New books investigate the brutality of the internal slave trade by focusing on a single firm, Franklin and Armfield, and examine the role of white women in enslaving Black people.
In the decades after the Civil War, when white southerners created the mythology of the Lost Cause, they depicted slavery as a benign institution that uplifted and protected a childlike people. But even the most creative nostalgists for the Old South struggled to justify the slave trade. For Mary Norcott Bryan of North Carolina, who in A Grandmother’s Recollection of Dixie (1912) spun tales of the “friendly relation that existed between master and slave,” a visit to the auction block in New Orleans was a painful memory. “The slave market I did not like,” she wrote. “That was really the only objectionable thing about slavery, the being bought and sold.” Another enslaver, Letitia Burwell of Virginia, rhapsodized in her 1895 memoir over the “mutual affection existing between the white and black races” in the South. But the “class of men in our State who made a business of buying negroes to sell again farther south” were a breed apart: “These we never met, and held in horror.”
Nearly half a million Africans were brought to North America in the two centuries before Congress abolished the external slave trade in 1808. Over the next fifty years, around twice that number of African-Americans were moved from the states of the upper South and the Atlantic seaboard to the expanding cotton belt, and the enslaved population of the United States nearly quadrupled. Any hope that the ban on the external trade might curb or reverse slavery’s spread was dashed by this internal trade, which allowed slavery to metastasize from Georgia to Texas. The historian Ira Berlin aptly termed this gigantic movement of people a “second Middle Passage,” and recent studies have revealed its terrible contours with fresh clarity. In the process, historians have presented convincing evidence for slavery’s deep entanglement with the development of American capitalism.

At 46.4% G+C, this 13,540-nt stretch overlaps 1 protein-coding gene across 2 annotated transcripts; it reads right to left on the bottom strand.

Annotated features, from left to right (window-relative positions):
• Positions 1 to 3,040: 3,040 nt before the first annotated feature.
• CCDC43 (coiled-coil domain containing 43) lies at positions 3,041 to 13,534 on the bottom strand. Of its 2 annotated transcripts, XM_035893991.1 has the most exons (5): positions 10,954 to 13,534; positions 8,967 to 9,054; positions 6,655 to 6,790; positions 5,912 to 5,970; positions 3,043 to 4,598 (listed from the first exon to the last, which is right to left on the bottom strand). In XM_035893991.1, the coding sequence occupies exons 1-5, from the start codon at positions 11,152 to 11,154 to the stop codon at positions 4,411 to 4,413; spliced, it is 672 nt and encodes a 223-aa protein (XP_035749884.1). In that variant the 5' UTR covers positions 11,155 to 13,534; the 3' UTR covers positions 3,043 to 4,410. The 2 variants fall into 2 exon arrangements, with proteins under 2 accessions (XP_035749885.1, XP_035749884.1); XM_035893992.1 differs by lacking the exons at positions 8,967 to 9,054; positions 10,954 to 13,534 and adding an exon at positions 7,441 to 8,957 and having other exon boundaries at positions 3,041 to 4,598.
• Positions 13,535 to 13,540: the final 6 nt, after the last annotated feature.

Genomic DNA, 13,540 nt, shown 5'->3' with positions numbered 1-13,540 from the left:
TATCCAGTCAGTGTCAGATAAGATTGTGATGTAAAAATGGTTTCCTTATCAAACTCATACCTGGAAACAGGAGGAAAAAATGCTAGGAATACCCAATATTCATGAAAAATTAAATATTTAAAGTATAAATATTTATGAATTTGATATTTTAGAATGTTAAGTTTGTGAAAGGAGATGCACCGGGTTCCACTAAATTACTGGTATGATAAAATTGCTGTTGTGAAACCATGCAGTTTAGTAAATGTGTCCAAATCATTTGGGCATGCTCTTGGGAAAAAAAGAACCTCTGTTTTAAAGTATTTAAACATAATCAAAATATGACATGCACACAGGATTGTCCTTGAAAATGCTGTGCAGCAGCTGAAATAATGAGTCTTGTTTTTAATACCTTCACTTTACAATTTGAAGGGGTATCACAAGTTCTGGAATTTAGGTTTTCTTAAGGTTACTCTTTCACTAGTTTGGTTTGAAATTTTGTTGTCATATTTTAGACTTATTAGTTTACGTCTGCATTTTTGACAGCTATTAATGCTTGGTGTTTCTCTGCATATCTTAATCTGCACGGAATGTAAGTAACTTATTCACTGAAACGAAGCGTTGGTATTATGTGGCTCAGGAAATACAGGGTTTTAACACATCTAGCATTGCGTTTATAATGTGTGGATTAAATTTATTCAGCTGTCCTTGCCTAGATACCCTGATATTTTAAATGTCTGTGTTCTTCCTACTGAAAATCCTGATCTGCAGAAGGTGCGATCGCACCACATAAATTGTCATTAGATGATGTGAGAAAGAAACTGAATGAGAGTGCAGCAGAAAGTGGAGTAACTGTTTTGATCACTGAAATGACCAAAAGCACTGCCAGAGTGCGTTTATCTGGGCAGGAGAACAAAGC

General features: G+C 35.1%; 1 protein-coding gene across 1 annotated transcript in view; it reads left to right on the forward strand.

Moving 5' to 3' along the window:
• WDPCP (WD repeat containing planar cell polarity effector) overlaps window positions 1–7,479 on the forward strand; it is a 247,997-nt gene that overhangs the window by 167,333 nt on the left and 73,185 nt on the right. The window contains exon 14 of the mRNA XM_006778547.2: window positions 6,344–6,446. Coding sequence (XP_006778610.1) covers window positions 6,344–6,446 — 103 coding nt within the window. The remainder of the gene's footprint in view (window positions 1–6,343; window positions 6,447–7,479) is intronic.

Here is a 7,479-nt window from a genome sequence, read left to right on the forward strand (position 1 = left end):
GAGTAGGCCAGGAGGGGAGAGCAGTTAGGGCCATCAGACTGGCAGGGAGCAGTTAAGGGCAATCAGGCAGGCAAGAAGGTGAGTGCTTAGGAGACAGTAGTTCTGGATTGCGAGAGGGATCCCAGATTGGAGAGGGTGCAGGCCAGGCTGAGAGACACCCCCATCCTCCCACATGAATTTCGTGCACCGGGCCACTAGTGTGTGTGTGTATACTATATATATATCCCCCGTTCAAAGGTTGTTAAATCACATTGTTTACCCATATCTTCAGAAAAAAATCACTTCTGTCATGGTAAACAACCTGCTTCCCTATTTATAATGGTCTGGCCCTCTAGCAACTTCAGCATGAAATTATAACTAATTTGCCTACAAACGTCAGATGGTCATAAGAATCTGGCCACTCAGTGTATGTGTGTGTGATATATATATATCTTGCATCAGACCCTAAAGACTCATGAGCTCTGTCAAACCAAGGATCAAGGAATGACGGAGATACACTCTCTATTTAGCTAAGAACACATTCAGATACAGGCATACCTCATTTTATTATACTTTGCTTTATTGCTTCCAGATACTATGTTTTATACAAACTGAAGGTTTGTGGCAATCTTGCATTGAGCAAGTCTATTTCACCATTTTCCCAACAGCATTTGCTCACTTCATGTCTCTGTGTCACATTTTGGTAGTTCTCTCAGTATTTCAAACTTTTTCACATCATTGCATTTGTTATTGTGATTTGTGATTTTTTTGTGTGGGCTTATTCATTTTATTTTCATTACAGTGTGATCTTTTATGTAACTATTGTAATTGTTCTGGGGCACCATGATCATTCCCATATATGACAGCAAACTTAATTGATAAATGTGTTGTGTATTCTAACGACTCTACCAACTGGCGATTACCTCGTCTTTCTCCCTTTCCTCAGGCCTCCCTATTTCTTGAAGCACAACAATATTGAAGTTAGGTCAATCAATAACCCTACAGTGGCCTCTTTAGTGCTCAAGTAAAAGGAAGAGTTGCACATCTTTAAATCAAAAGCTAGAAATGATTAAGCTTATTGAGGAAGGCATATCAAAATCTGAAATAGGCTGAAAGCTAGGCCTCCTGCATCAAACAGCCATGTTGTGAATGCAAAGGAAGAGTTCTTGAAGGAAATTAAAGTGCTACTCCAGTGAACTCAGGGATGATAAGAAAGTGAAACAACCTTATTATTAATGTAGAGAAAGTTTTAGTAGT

During the boom years of the internal slave trade, from the 1810s to the 1850s, the buying and selling of human beings became essential to the exploitation of the southern interior. As the federal government removed tens of thousands of Indigenous people from the lower South, sugar and especially cotton became suddenly and astonishingly lucrative. To secure this windfall, enslavers living in the upper South and along the seaboard moved south and west, forcing their slaves to accompany them. But only around a third of the Black people who endured the second Middle Passage traveled alongside their existing enslavers. The other two thirds—more than 600,000 people—were bought and sold at the slave pens and auction blocks that Mary Norcott Bryan found so distasteful. The external trade had been replaced by a vicious commodification of human beings that was both novel and horribly familiar.
Joshua Rothman’s powerful new book, The Ledger and the Chain, excavates the “routine brutalities” of the internal slave trade by focusing on a single firm, Franklin & Armfield. Established in 1828 by Isaac Franklin of Tennessee and John Armfield of North Carolina, Franklin & Armfield connected enslavers in the upper South looking to sell with enslavers in the lower South looking to profit from the boom in cotton and sugar. Franklin & Armfield was not the first business to prosper from trading human beings, but it became the most successful slave-trading enterprise in antebellum America. With offices in Virginia, Louisiana, and Mississippi, the firm rose to prominence in the early 1830s alongside the lower South’s plantation complex.
Featured image: ‘Franklin & Armfield’s Slave Prison’; detail from an 1836 antislavery broadside depicting the offices of the slave-trading firm Franklin & Armfield in Alexandria, Virginia (Library of Congress)